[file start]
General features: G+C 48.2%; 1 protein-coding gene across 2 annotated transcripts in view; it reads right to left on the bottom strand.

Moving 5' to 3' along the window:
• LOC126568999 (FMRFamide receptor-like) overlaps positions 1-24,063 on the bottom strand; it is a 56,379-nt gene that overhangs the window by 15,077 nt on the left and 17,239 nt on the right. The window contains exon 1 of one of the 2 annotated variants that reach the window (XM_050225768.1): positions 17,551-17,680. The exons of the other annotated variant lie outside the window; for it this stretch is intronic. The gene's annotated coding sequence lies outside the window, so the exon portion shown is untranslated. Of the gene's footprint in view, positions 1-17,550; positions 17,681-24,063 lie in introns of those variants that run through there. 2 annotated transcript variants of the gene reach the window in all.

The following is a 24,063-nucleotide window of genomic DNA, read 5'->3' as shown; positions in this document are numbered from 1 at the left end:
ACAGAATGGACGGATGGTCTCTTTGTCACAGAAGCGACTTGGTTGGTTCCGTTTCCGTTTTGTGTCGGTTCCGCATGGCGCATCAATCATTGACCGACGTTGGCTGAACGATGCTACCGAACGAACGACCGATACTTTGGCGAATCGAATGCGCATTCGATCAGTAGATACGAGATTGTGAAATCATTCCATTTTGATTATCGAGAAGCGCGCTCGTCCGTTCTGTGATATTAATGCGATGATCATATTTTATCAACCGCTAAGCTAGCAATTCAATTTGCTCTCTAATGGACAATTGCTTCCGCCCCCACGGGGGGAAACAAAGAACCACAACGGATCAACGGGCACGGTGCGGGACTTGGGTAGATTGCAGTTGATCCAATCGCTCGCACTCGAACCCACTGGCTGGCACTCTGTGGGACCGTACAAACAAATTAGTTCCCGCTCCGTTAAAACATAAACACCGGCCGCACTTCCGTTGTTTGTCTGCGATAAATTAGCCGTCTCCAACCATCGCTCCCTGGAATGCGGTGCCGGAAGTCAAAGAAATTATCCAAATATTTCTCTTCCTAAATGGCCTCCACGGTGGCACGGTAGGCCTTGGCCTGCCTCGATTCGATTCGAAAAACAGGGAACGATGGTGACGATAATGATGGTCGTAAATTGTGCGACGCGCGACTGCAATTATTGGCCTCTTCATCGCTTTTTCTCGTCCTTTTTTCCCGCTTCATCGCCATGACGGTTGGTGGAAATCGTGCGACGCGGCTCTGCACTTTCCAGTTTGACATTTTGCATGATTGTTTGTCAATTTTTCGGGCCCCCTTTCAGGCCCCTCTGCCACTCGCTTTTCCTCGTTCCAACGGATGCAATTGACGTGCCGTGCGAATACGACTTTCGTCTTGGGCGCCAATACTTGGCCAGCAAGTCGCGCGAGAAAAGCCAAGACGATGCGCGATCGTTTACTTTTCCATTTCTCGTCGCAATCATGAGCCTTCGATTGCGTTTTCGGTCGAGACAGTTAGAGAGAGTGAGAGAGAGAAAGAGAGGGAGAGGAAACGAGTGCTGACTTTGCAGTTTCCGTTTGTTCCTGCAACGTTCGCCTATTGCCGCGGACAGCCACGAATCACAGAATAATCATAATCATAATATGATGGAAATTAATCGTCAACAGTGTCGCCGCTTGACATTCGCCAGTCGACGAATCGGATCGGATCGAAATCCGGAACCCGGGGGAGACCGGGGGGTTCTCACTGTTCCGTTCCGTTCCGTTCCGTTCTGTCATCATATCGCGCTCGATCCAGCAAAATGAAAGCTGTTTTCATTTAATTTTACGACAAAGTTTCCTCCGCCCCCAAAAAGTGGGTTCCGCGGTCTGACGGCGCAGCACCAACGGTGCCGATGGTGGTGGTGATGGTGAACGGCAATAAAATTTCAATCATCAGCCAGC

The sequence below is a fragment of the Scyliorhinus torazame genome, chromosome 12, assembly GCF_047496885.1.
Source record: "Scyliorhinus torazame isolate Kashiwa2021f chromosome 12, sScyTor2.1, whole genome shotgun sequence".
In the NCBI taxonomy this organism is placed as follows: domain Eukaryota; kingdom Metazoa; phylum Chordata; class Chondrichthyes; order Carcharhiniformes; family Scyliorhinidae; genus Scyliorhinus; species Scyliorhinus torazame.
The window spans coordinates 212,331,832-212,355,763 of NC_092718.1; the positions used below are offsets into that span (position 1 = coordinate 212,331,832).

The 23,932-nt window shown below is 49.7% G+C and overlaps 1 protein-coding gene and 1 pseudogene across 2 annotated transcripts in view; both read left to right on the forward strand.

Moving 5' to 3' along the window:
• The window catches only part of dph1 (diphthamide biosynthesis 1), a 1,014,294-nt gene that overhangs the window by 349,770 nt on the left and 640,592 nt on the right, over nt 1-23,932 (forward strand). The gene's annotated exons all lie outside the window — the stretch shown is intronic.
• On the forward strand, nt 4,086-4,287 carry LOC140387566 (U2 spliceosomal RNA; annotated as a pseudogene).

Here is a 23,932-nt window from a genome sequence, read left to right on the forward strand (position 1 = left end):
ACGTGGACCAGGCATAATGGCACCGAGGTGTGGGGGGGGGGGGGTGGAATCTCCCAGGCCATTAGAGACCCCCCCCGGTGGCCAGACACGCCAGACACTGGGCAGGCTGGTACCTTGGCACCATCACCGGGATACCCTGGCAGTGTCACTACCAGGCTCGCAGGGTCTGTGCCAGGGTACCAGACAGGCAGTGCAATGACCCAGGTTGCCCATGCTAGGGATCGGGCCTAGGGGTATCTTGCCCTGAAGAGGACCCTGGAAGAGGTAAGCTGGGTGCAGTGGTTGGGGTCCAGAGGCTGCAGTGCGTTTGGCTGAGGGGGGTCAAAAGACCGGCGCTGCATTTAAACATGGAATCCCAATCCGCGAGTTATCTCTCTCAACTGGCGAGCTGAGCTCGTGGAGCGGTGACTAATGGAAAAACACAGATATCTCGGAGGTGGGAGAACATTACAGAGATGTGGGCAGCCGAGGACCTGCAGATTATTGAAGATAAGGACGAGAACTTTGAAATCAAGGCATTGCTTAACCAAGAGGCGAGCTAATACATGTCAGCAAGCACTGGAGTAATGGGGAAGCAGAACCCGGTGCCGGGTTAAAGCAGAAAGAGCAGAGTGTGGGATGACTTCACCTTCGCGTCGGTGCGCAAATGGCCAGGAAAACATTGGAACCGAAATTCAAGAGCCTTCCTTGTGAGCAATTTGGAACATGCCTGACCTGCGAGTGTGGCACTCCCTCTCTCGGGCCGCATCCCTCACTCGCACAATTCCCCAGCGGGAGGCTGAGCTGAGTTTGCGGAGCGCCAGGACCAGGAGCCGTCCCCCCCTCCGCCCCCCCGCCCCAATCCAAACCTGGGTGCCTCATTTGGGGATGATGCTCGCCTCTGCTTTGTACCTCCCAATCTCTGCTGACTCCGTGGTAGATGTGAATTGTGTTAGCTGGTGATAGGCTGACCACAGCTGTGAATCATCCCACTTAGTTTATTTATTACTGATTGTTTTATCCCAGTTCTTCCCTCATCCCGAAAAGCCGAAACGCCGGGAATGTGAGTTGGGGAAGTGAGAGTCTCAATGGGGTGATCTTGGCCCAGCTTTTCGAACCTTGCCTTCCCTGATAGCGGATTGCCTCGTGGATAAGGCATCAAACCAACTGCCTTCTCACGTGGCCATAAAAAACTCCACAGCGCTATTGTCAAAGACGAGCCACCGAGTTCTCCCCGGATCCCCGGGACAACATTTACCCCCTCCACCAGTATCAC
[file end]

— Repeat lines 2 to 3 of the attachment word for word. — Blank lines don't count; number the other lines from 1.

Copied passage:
Moving 5' to 3' along the window:
• LOC126568999 (FMRFamide receptor-like) overlaps positions 1-24,063 on the bottom strand; it is a 56,379-nt gene that overhangs the window by 15,077 nt on the left and 17,239 nt on the right. The window contains exon 1 of one of the 2 annotated variants that reach the window (XM_050225768.1): positions 17,551-17,680. The exons of the other annotated variant lie outside the window; for it this stretch is intronic. The gene's annotated coding sequence lies outside the window, so the exon portion shown is untranslated. Of the gene's footprint in view, positions 1-17,550; positions 17,681-24,063 lie in introns of those variants that run through there. 2 annotated transcript variants of the gene reach the window in all.